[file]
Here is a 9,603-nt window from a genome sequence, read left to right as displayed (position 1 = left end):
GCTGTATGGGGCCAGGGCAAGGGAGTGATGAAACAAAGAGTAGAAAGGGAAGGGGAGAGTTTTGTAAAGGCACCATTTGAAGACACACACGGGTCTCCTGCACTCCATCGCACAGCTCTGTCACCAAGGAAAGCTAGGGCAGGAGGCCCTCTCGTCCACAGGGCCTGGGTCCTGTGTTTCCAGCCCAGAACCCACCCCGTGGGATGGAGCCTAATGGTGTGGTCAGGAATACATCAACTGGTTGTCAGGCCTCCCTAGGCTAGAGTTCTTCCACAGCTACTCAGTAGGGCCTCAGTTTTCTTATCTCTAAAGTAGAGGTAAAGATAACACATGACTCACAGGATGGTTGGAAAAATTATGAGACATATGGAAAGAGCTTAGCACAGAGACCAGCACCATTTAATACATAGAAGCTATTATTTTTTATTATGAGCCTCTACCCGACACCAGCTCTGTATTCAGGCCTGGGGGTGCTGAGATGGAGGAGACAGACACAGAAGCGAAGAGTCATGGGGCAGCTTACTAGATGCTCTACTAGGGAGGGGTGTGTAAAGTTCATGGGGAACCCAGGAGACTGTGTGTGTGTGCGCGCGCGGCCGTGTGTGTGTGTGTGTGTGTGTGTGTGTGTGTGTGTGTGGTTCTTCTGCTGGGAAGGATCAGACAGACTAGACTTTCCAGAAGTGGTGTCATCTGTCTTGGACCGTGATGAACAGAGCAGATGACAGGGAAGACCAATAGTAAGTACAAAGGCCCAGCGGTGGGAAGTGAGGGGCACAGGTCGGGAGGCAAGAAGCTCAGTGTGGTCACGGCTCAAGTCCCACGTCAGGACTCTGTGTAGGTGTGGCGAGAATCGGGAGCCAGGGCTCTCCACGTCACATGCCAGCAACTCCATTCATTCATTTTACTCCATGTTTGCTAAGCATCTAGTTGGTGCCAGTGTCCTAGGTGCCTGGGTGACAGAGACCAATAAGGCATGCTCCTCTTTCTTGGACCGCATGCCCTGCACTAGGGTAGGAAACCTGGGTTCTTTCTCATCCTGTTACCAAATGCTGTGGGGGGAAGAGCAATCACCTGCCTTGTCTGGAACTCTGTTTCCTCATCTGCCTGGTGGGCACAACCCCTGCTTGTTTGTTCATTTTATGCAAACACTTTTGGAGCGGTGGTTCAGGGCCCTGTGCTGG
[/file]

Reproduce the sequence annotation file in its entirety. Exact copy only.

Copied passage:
Here is a 9,603-nt window from a genome sequence, read left to right as displayed (position 1 = left end):
GCTGTATGGGGCCAGGGCAAGGGAGTGATGAAACAAAGAGTAGAAAGGGAAGGGGAGAGTTTTGTAAAGGCACCATTTGAAGACACACACGGGTCTCCTGCACTCCATCGCACAGCTCTGTCACCAAGGAAAGCTAGGGCAGGAGGCCCTCTCGTCCACAGGGCCTGGGTCCTGTGTTTCCAGCCCAGAACCCACCCCGTGGGATGGAGCCTAATGGTGTGGTCAGGAATACATCAACTGGTTGTCAGGCCTCCCTAGGCTAGAGTTCTTCCACAGCTACTCAGTAGGGCCTCAGTTTTCTTATCTCTAAAGTAGAGGTAAAGATAACACATGACTCACAGGATGGTTGGAAAAATTATGAGACATATGGAAAGAGCTTAGCACAGAGACCAGCACCATTTAATACATAGAAGCTATTATTTTTTATTATGAGCCTCTACCCGACACCAGCTCTGTATTCAGGCCTGGGGGTGCTGAGATGGAGGAGACAGACACAGAAGCGAAGAGTCATGGGGCAGCTTACTAGATGCTCTACTAGGGAGGGGTGTGTAAAGTTCATGGGGAACCCAGGAGACTGTGTGTGTGTGCGCGCGCGGCCGTGTGTGTGTGTGTGTGTGTGTGTGTGTGTGTGTGTGTGGTTCTTCTGCTGGGAAGGATCAGACAGACTAGACTTTCCAGAAGTGGTGTCATCTGTCTTGGACCGTGATGAACAGAGCAGATGACAGGGAAGACCAATAGTAAGTACAAAGGCCCAGCGGTGGGAAGTGAGGGGCACAGGTCGGGAGGCAAGAAGCTCAGTGTGGTCACGGCTCAAGTCCCACGTCAGGACTCTGTGTAGGTGTGGCGAGAATCGGGAGCCAGGGCTCTCCACGTCACATGCCAGCAACTCCATTCATTCATTTTACTCCATGTTTGCTAAGCATCTAGTTGGTGCCAGTGTCCTAGGTGCCTGGGTGACAGAGACCAATAAGGCATGCTCCTCTTTCTTGGACCGCATGCCCTGCACTAGGGTAGGAAACCTGGGTTCTTTCTCATCCTGTTACCAAATGCTGTGGGGGGAAGAGCAATCACCTGCCTTGTCTGGAACTCTGTTTCCTCATCTGCCTGGTGGGCACAACCCCTGCTTGTTTGTTCATTTTATGCAAACACTTTTGGAGCGGTGGTTCAGGGCCCTGTGCTGG